How would i know in this case that går means "going" and not "walking"? Could this be translated as "where are they walking?"? Could they be moving by another means?
I see why you would ask this. In finnish, it is considered very polite to speak to someone unknown, older, or of high(er) statue in the plural form. Only later, etiquette permitting, can you start to address the other in the singular form. E.g. if you see someone on the street dropping something by accident, you might say "Anteeksi, teiltä putosi jotakin", meaning "Excuse me, you dropped something." But to a child, you might just say: "Hei, sinulta putosi jotakin.", meaning "Hey, you dropped something." So, here 'sinulta/teiltä' = singular/plural for 'you'. I might be wrong, but I believe swedish has a similar way of showing respect.
Hi Rafazin, I'm a native English speaker. It is not considered proper grammar to end a sentence with a preposition. However, in colloquial speech, it is very common: What are you getting at? Where are you flying to? The correct grammatical form: "To where are you going" sounds awkward. Most native speakers would just say, "Where are you going?"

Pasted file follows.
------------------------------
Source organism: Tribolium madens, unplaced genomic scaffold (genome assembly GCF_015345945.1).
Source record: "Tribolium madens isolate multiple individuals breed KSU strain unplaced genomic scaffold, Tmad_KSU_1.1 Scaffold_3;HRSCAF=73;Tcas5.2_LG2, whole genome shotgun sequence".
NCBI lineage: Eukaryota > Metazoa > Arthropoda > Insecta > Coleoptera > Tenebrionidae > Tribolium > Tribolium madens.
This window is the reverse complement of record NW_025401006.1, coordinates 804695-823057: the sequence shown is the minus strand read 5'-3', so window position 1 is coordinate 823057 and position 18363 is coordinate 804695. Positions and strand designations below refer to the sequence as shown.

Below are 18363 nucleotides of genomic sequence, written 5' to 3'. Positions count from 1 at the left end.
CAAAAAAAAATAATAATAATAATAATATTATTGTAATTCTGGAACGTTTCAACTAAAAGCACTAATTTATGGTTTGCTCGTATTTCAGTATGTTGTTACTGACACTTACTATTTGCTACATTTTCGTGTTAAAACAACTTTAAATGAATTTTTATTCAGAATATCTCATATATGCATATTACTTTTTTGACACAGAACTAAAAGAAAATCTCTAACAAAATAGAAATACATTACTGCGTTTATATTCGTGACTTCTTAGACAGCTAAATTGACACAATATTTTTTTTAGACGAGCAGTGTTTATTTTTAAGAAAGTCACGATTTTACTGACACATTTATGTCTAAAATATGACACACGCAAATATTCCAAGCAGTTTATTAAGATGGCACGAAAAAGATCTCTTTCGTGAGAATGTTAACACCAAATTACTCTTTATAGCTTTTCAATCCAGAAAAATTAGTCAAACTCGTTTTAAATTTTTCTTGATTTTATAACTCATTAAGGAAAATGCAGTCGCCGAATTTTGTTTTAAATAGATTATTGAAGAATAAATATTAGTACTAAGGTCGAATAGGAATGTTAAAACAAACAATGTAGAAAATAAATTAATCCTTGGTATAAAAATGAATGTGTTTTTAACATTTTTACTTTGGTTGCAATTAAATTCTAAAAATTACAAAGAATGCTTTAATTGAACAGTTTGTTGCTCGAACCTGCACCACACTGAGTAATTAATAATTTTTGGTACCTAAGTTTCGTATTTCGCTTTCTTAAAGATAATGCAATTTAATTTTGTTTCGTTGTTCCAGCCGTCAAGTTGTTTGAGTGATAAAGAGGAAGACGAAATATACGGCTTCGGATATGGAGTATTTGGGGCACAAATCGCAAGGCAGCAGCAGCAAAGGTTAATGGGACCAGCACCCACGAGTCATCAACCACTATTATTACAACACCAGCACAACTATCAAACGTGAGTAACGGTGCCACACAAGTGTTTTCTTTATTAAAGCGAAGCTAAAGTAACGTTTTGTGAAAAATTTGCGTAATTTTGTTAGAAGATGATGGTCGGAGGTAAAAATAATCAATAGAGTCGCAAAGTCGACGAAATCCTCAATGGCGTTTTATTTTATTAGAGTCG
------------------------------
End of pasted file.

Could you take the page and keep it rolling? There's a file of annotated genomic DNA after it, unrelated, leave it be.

A hanging preposition you mean, which would be one that does not have something earlier in the sentence that actually is its object. "He had much to be happy about." The object of the preposition "about" is actually "much". In "Their meal hadn't been paid for.," a passive voice sentence, some unknown person had not paid for "the meal", which is the object of the preposition "for" . In "Where are they going to?", the object of the preposition is "where", which is why you could also say "To where are you going?" Most people just say "Where are you going?"